We can technically call this couplet a Left-handed Dylan Reversal. However, if it's more calculated than stuff like 'the post office had been stolen and the mail box was locked' (or not, Dylan knew what he was doing), it's also more evocative. Bands splinter – look at Procol Harum. But a splintering band also suggests individuals breaking away from godhead, and then stations in a hand (or in a band or orchestra) suggests individuals brought together in one infinite being. (As long as we're talking about religion, 'splinters in the final hand' – which is how you would expect the line – could suggest crucifixion, but it also could just be about how vulnerable the body is.) This image, incidentally, was echoed in the graphics inside the cover flap, where a great hand was spread out under the cut-out holes for the faces of the band members.

I can't help getting out of my depth (pun?) and saying something about the music. The simple piano figure that runs through the song, by itself, could be a child's étude called something like Ocean Waves. Repeated as insistently as it is, particularly in the final vamp, I think it does for the 'oceanic feeling' what the riff from Satisfaction does for anger. With the sublime drumming throughout, this long vamp (well, only about 1 minute 10 seconds, but when I first heard it, it seemed infinite) creates a rocking, melodic minimalism – sort of 'Bang, Bang, You're Terry Riley' <G> [See the Riley connections here]. Oddly, it reminds me of nothing so much as Philip Glass, who would have been the minimalist least likely for Brooker to have been exposed to in early 1971.


Power Failure sounds like it is about performing. It has a big sound, the guitar sliding chords in broad strokes, even canned applause. But it's different from the star of the genre, the Byrds' So You Want to be a Rock'n'Roll Star. The lyrics of that song ironically imitate advertising copy; the lyrics of Power Failure ironically imitate the free association of private thoughts – it's an inward-looking song about being in public.

Brooker has said about this song: 'It's all about touring on the road and the situation when electricity is somehow cut off and we leave it to BJ and his drum solo to keep things going until we get the power back on.' In fact a lot of the phrases are fairly literal descriptions of problems with equipment and logistics. 'Watching over smoking embers / falling over burning chairs' sounds like the kind of little 'fires' (glitches) a computer sysadmin keeps 'putting out.' The song gets personal with 'rushed across and shown alone' and the repeated last verse, which my 1971 liner notes transcribed thus:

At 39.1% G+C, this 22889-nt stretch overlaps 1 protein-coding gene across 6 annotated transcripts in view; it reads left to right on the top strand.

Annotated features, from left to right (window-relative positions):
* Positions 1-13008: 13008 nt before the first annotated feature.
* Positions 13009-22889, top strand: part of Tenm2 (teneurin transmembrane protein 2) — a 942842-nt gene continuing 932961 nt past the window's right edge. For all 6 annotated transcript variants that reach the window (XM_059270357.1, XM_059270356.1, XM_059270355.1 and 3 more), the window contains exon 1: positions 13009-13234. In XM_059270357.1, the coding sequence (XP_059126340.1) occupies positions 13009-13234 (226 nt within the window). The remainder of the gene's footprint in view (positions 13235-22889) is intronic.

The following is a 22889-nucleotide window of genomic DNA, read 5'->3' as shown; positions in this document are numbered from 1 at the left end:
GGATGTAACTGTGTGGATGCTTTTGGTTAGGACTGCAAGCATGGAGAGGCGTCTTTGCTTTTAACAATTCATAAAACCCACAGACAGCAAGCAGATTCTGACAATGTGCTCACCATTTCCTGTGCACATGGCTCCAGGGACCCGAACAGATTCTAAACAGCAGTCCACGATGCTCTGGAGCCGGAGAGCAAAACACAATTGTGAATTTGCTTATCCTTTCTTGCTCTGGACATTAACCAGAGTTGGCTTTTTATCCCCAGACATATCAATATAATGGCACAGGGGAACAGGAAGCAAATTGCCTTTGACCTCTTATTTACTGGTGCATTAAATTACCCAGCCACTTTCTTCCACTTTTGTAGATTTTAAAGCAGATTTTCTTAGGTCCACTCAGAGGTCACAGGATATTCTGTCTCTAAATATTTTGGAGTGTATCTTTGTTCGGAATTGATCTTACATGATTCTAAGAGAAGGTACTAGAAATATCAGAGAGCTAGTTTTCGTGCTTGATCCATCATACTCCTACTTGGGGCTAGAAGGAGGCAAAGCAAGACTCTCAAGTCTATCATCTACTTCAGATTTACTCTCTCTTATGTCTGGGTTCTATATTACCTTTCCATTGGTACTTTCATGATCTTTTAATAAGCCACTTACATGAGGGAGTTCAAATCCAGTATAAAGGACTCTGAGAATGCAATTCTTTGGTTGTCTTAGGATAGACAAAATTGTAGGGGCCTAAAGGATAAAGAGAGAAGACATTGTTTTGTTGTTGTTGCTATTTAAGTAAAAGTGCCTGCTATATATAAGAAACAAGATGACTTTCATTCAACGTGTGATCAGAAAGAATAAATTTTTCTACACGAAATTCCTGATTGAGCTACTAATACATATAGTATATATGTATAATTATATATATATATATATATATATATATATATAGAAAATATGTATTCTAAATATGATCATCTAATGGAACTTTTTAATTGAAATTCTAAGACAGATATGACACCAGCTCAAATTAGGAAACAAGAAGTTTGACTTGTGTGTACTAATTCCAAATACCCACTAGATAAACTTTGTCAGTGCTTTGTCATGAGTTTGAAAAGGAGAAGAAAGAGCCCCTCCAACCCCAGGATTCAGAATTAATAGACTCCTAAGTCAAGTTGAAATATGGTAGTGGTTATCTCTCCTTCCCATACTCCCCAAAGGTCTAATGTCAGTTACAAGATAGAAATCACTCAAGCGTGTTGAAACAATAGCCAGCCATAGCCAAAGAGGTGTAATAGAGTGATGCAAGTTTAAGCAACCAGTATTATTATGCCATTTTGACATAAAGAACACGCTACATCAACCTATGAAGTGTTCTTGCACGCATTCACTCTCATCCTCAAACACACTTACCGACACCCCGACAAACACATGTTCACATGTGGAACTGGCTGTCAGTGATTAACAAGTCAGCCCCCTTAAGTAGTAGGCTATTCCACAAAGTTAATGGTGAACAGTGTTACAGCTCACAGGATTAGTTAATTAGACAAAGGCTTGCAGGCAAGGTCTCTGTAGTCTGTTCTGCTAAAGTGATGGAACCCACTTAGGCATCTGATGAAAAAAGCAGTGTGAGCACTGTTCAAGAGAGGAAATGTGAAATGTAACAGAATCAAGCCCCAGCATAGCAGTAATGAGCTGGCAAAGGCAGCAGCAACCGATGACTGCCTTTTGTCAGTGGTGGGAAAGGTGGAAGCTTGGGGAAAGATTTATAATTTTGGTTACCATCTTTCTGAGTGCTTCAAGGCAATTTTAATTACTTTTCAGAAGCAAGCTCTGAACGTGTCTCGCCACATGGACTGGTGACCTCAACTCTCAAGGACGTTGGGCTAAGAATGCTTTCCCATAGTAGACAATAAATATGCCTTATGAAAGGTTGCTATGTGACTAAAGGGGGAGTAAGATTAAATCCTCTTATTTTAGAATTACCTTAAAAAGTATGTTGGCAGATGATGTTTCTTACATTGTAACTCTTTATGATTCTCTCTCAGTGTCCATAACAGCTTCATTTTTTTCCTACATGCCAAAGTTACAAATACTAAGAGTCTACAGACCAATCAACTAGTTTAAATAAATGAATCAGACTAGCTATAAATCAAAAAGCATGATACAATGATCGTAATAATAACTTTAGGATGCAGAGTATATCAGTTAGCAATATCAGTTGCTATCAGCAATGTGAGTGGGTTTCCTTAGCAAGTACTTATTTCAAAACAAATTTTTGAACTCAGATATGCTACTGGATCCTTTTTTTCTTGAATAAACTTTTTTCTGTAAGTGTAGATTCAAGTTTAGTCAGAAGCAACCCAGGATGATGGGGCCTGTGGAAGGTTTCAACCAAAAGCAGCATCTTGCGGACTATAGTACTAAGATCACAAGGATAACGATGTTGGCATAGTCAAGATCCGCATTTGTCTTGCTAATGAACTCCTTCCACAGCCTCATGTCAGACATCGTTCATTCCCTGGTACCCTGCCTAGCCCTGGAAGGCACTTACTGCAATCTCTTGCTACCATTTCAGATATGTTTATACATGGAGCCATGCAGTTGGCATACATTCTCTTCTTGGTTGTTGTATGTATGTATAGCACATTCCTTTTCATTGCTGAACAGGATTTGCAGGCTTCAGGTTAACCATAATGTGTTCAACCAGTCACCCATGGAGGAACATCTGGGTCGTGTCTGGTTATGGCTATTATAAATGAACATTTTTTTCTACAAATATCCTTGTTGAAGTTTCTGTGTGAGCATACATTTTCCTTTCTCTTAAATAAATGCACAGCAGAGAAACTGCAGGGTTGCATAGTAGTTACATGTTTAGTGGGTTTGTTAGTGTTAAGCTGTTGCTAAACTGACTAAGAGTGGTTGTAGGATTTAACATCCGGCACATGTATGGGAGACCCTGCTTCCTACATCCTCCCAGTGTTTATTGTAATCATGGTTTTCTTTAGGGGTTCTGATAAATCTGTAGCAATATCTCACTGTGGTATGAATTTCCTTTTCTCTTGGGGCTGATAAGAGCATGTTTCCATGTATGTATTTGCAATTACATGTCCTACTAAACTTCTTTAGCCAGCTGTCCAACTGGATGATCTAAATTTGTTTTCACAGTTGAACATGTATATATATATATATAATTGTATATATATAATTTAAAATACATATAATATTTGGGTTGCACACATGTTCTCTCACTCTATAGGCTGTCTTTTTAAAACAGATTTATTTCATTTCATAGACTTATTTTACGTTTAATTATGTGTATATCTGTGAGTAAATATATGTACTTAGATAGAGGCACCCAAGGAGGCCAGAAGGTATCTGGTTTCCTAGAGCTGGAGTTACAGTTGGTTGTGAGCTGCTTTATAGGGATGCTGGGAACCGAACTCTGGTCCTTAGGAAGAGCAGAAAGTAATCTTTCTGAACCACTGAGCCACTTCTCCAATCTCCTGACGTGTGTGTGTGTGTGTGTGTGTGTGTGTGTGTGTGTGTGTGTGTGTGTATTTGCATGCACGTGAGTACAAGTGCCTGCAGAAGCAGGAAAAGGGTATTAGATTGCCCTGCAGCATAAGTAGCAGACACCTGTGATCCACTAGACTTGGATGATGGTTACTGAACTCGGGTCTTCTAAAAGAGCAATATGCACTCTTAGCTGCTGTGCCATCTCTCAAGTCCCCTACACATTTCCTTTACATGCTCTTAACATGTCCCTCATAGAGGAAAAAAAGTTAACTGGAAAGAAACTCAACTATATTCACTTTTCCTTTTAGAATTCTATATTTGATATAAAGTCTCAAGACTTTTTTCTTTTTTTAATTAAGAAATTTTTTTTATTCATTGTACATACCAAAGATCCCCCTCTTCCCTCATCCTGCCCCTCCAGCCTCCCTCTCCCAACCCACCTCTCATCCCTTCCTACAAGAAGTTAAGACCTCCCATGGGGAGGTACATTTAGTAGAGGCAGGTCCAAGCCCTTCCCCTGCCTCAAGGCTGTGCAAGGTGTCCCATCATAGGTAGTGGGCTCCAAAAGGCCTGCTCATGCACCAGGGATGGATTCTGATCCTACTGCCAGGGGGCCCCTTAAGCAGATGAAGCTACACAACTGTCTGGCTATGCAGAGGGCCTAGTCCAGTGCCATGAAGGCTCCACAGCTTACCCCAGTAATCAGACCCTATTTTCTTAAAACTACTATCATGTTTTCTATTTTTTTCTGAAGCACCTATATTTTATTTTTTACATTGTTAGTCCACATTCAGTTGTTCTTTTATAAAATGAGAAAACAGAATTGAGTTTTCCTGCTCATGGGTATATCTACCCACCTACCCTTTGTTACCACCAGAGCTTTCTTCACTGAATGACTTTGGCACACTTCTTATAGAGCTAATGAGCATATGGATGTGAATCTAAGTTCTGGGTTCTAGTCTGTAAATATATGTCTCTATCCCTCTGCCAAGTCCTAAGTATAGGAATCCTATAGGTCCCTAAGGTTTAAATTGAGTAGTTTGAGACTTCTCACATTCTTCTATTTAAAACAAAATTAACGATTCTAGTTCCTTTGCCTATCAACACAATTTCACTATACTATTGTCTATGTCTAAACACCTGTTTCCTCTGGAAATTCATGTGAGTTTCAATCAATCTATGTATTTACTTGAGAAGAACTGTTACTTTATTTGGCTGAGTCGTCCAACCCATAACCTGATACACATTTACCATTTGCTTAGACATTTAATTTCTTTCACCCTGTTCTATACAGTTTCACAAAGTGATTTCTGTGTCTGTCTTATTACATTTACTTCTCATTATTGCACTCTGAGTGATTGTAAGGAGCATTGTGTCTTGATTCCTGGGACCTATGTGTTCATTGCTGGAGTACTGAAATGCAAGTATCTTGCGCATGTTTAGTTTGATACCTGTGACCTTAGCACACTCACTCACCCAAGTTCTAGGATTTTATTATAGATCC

Speech reduced by poor relations,
Strung from weeks of self-abused,
Chopped up, churned out, weeks of greasy
Spark plugs burnt up power's fused.

'Self abuse' vs. 'self-abused?' Could be the editor's error, but it's like the playing with sound and expectation Reid does elsewhere. Also, it's my impression he's concerned about the details of his transcriptions. But what is abused? The 'weeks?' The 'weeks of greasy spark plugs burnt up power's fused.'? After insisting on regular punctuation, including a string of modifiers that cross a line break, suddenly the grammar goes haywire. I feel it imitates confusion born of conflict between private and public faces. I keep saying, Reid's the Hamlet of rock'n'roll.

Well, heck. Isn't that the sort of stuff you only have to worry about in grad school? Do I have to figure out all those Robert Johnson and Rolling Stones and REM and Pavement lyrics?

No, and you don't have to know what kind of guitars they were playing, but some people want to know. There are details all around us to be noticed.


Poor Mohammed is musically as blistering as the desert. With the faintly Arabian effect of the cow bell, this is opposed to the water of Broken Barricades just as The Devil Came From Kansas is opposed to A Salty Dog. (The plains of Kansas, millions of years ago, were the floor of an ocean which, as poet James Wright said, 'once solved the whole loneliness of the Midwest.' Can't get away from ocean metaphors with Procol Harum (wow appropriate that their first single was first played from a boat.)

Poor Mohammed is also Reid sounding his angriest. It's a searing portrayal of the mind set that oppresses the outcast, the poor and the non-white. If Poor Mohammed is spiritual, it is so in a very ironic, post-modern, negative way. By focusing grossly on food, violence, physical degradation, everything body – it evokes that-which-is-not-mentioned. This is an unreliable narrator (a story-telling trick used by Randy Newman as well as Edgar Allan Poe). He thinks he is better than Mohammed – who is, at the very least, named after the religious figure. But we know the narrator is the real pig. Just as Under My Thumb suggested new ideas about women by showing the old chauvinist at his worst, Poor Mohammed encourages us to have second thoughts about our material lives. Not traditionally pious, it's still 'Sympathy for the Prophet.'


Perhaps this piece should end, like my copy of the LP, with several loud pops and a crackle. And so, in conclusion, Ladies and Gentlemen, I recommend that someone reissue this sterling album, preferably with extra material, and perhaps other live material from the period, toute de suite. Thank you, and good afternoon.

More features at BtP Ross Taylor looks at Four Odd Songs